The route saw a five per cent increase in vehicle passengers and an eight per cent increase in foot passengers during its nine month of operations, said McNeil-Smith. These figures are significant for the local tourism business in Sidney and the region, he said, adding that generations of families, friends, businesses and tourists have relied on this service since its start 99 years ago. Sidney also receives just over $250,000 in ferry terminal lease payments and direct municipal taxes.

McNeil-Smith said he and Gere have been in touch with WSF, as well as elected officials in Washington State to express their concerns.

McNeil-Smith said WSF has told the municipality that completion of Washington State budgets will be finalized in early March and Sidney is keeping an eye on the situation.“WSF will then confirm the level of service to be provided,” he said, adding that local representatives on the local and federal levels are aware of the situation.

Ferry service between Anacortes and Sidney resumes Sunday, March 29 with a ceremony featuring elected officials from both sides.

“We are doing it for the 99th time this year, and look forward to celebrating 100 years next year,” he said.

“The best outcome is that the budgets are approved as per WSF’s request and that they can provide the level of service that they want to with the Chelan, that there is a minimum of disruption to that service through the season.”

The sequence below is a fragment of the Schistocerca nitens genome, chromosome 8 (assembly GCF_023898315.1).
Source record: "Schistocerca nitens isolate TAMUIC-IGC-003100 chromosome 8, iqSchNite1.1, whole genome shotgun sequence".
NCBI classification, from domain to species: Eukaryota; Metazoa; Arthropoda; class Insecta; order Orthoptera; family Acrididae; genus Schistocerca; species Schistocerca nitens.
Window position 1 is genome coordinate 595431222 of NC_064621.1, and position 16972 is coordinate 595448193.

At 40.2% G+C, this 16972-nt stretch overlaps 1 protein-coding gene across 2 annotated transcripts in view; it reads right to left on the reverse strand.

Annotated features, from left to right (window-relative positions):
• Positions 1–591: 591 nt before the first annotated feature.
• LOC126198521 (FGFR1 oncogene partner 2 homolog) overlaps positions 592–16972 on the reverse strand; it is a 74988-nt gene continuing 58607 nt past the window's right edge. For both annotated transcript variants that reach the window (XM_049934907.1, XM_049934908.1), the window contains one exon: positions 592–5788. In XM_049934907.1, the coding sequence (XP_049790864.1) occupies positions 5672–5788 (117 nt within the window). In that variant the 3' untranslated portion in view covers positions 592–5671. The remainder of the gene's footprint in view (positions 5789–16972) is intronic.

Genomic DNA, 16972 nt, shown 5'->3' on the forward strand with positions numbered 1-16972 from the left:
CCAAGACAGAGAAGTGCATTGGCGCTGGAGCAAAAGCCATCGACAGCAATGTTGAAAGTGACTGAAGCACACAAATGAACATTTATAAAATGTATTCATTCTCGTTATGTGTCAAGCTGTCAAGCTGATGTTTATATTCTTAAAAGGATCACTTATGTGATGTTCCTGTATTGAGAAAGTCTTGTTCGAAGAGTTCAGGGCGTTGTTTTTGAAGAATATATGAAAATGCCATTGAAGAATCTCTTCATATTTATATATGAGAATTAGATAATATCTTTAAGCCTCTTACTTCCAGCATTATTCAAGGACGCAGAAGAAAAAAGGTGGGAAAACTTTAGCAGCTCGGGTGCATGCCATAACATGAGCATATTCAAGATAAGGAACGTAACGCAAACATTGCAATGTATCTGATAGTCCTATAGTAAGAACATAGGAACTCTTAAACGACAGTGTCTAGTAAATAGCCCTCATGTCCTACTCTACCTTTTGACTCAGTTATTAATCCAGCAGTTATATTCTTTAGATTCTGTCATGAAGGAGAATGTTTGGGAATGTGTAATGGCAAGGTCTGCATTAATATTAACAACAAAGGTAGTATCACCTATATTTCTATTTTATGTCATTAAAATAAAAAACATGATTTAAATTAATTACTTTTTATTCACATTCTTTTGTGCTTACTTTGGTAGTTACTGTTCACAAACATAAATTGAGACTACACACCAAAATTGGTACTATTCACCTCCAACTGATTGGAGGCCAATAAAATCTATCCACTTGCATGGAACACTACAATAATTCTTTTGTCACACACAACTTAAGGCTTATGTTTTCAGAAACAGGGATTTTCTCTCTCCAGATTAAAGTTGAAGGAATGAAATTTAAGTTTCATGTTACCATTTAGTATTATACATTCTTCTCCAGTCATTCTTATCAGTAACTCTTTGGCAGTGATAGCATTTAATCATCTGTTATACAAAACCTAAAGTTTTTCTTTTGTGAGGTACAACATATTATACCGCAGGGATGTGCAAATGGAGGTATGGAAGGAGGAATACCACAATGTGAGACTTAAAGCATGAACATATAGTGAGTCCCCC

Like us on Facebook and follow @wolfgang_depner

wolfgang.depner@peninsulanewsreview.com

Get local stories you won't find anywhere else right to your inbox.
Sign up here

Just Posted

VIDEO: Internet famous Yukon-based bhangra dancer explores Vancouver Island

Gurdeep Pandher spreads joy through dance, forms cross-cultural connections amid pandemic

Avoid giving dogs ice cubes, says Greater Victoria vet

Tips for keeping dogs cool and safe this summer

Hungry Hearts Gala goes virtual with new mac and cheese competition

Results will be announced on Facebook live stream event

GVPL staggers reopening of three more branches in Oak Bay, Saanich and Victoria

More Greater Victoria Library branches to reopen in August

Gaps in the system: Youth cope with homelessness in Greater Victoria

Four-part series will look at youth homelessness in the region

53 new COVID-19 cases, no new deaths cap off week of high infection rates in B.C.

Roughly 1,500 people are self-isolating because they either have COVID-19 or have been exposed to it

Unofficial holidays: the weird and wonderful things people celebrate around the world

On any given day of the year, there are several strange, silly or serious holidays to observe

Missing teen visiting Courtenay found safe

She had last been seen going for a walk on Aug. 6

Moving on: Tanev scores 11 seconds into OT as Canucks oust Wild

Vancouver beats Minnesota 5-4 to move into first round of NHL playoffs

Fitness non-profit challenges citizens to invent a game to be physically active

The campaign was launched after a study showed only 4.8 per cent of children and youths in Canada met required standards of the 24-hour movement guidelines

Gene editing debate takes root with organic broccoli, new UBC research shows

Broccoli is one of the best-known vegetables with origins in this scientific haze

VIDEO: U.S. Air Force pilot does fly-by for B.C. son amid COVID border separation

Sky-high father-son visit plays out over White Rock Pier

3 Vancouver police officers test positive for COVID after responding to large party

Union president says other officers are self-isolating due to possible exposure

Vancouver Island team takes on wacky challenges of world’s largest scavenger hunt

Greatest International Scavenger Hunt taking place Aug. 1-8

Most Read